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Water's Back On For Just About Everyone In West Virginia

The do-not-use advisory has been lifted for nearly all water users in the nine counties of West Virginia where a chemical spill last week left about 300,000 people unable to use what was coming out of their taps.

At midday Friday, West Virginia American Water turned its online "water safety safety map" all blue. The absence of any red areas means it's OK to begin the multi-step process of flushing pipes to remove any remaining tainted water and then start using the water again.

The company does note, however, that "customers in the towns of Buffalo, Frazier's Bottom and Pliny are advised to not drink and have limited contact with their water. New water sampling results indicate additional flushing and sampling is required in this area until water quality sampling data can be verified." Also, some customers are still being urged to boil their water, and pregnant women have been urged "out of an abundance of caution" to continue drinking only bottled water.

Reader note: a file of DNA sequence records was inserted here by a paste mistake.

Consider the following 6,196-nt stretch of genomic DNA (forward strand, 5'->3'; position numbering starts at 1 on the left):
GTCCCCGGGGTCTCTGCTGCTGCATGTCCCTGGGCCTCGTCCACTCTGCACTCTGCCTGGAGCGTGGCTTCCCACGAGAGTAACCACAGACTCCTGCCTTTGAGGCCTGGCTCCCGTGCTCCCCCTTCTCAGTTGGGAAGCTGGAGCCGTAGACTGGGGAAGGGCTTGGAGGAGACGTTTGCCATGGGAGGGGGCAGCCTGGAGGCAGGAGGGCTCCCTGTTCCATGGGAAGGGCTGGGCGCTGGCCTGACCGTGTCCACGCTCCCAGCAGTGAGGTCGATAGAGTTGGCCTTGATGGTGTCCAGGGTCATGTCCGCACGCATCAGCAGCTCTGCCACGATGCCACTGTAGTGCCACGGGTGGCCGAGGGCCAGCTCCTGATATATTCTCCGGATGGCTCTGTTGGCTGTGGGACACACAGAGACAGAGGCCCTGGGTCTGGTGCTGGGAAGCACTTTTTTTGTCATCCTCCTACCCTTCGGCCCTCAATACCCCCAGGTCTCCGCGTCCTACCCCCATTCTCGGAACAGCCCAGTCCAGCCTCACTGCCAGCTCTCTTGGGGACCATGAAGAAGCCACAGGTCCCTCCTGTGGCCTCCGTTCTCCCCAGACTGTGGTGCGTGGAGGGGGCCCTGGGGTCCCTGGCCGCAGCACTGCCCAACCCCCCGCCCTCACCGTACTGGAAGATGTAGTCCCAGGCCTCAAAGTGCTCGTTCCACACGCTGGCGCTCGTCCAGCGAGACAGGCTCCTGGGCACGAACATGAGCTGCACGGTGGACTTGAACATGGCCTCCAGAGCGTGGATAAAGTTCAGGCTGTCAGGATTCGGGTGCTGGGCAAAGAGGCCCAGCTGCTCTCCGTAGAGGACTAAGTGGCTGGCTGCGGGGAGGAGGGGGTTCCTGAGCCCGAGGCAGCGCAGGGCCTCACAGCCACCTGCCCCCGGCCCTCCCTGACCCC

On Jan. 9, as we've reported, a chemical used in coal processing leaked into the Elk River near Charleston and then into the region's water supply system. Residents and businesses across the nine counties were warned not to use the water coming from their taps because the chemical — methylcyclohexene methanol — can cause severe burning in the throat, vomiting and skin blistering.

The state and federal governments declared a state of emergency in the area.

Copyright 2021 NPR. To see more, visit https://www.npr.org.

Mark Memmott is NPR's supervising senior editor for Standards & Practices. In that role, he's a resource for NPR's journalists – helping them raise the right questions as they do their work and uphold the organization's standards.